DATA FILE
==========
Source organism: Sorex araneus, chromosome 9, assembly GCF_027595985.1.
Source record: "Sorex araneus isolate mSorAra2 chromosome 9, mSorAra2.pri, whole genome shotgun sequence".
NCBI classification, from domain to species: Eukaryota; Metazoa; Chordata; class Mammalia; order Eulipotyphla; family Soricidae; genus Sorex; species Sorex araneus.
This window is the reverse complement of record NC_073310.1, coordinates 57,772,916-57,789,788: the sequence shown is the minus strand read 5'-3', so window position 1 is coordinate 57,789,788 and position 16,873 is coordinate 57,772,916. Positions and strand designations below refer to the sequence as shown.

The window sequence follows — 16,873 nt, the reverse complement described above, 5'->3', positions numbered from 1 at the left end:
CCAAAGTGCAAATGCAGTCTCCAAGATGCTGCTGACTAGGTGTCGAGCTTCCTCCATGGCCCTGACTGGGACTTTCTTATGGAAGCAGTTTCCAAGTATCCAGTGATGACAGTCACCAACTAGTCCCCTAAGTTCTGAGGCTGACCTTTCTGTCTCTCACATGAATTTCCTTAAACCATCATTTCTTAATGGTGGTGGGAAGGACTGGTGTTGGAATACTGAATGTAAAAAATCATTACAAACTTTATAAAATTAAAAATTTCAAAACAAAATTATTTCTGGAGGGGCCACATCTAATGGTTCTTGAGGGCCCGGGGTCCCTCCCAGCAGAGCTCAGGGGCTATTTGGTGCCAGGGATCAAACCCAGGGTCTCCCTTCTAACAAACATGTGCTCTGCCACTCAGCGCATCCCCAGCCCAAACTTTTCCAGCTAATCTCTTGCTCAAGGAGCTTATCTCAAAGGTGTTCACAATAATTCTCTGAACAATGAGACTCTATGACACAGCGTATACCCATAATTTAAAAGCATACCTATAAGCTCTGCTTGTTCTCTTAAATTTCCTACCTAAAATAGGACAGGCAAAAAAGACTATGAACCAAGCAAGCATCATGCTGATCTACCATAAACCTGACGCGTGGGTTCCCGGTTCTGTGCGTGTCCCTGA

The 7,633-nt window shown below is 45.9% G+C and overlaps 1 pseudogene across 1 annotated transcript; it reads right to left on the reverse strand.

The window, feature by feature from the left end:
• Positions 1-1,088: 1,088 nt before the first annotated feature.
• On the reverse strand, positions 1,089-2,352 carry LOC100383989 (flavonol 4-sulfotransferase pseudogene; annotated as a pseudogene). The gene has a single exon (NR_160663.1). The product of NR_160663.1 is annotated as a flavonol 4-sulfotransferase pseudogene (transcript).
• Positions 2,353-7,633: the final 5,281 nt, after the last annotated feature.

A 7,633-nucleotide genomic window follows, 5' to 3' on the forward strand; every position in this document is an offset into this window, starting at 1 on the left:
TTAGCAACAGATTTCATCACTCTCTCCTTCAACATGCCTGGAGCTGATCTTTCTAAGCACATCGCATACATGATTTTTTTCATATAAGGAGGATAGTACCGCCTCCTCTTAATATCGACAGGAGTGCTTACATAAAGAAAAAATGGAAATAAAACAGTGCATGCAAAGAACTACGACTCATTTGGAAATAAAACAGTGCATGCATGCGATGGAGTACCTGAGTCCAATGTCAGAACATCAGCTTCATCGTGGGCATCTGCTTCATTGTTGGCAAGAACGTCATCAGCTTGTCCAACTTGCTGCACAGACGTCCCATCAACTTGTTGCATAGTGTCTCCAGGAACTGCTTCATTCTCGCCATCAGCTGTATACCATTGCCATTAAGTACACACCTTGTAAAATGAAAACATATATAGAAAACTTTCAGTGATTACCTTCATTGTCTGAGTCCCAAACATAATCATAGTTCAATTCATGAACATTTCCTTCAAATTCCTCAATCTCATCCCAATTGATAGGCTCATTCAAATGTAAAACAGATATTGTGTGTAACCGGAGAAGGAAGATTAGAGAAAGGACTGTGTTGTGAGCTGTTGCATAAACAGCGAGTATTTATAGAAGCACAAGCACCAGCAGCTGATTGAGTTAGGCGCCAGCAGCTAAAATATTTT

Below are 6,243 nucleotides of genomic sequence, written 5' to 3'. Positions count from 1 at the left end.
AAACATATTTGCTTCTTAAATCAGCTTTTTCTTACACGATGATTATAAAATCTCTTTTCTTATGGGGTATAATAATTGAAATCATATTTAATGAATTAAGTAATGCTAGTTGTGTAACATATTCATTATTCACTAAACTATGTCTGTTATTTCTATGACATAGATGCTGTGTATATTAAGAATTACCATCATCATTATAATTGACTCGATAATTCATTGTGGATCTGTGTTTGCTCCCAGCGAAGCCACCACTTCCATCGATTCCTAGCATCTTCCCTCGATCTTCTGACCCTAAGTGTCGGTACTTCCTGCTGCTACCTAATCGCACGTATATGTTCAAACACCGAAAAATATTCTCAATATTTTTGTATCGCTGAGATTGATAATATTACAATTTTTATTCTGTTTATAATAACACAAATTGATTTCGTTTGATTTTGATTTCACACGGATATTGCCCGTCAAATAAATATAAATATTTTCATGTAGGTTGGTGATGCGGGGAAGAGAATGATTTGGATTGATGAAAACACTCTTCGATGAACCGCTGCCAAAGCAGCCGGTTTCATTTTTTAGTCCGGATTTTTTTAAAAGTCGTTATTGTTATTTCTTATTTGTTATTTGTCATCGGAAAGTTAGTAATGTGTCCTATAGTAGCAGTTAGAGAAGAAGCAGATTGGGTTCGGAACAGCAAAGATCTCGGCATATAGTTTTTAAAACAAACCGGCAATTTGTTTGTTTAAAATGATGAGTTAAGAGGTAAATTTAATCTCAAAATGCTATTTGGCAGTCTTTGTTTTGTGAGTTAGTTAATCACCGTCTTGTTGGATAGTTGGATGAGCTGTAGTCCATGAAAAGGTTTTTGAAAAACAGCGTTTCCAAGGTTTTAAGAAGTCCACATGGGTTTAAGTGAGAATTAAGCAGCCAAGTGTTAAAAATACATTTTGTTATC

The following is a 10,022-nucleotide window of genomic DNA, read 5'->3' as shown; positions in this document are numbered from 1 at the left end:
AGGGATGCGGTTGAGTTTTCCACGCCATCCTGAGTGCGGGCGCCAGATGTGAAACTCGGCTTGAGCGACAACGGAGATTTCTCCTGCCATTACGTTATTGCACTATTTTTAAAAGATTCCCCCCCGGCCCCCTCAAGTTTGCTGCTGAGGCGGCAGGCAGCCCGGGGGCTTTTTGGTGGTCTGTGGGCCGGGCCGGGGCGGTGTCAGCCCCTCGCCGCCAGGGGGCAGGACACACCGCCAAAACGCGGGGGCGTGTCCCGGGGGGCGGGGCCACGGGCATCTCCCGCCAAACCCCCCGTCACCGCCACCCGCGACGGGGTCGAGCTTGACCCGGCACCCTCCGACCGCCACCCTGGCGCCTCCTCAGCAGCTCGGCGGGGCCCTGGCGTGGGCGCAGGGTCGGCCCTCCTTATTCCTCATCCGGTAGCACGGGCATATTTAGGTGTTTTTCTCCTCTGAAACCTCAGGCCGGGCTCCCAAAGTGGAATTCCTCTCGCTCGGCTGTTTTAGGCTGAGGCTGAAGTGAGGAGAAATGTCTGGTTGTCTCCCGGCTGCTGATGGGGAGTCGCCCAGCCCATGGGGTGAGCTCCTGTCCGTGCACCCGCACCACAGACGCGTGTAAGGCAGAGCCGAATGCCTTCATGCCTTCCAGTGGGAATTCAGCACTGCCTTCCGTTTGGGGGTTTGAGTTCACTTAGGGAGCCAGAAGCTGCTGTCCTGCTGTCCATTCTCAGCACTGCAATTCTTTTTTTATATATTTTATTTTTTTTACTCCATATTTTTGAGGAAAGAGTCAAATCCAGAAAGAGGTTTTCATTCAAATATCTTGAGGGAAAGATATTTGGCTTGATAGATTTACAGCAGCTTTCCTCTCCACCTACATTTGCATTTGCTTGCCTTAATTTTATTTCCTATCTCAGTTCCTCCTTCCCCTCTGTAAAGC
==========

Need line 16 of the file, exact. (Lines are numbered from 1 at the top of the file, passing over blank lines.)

The following is a 10,022-nucleotide window of genomic DNA, read 5'->3' as shown; positions in this document are numbered from 1 at the left end: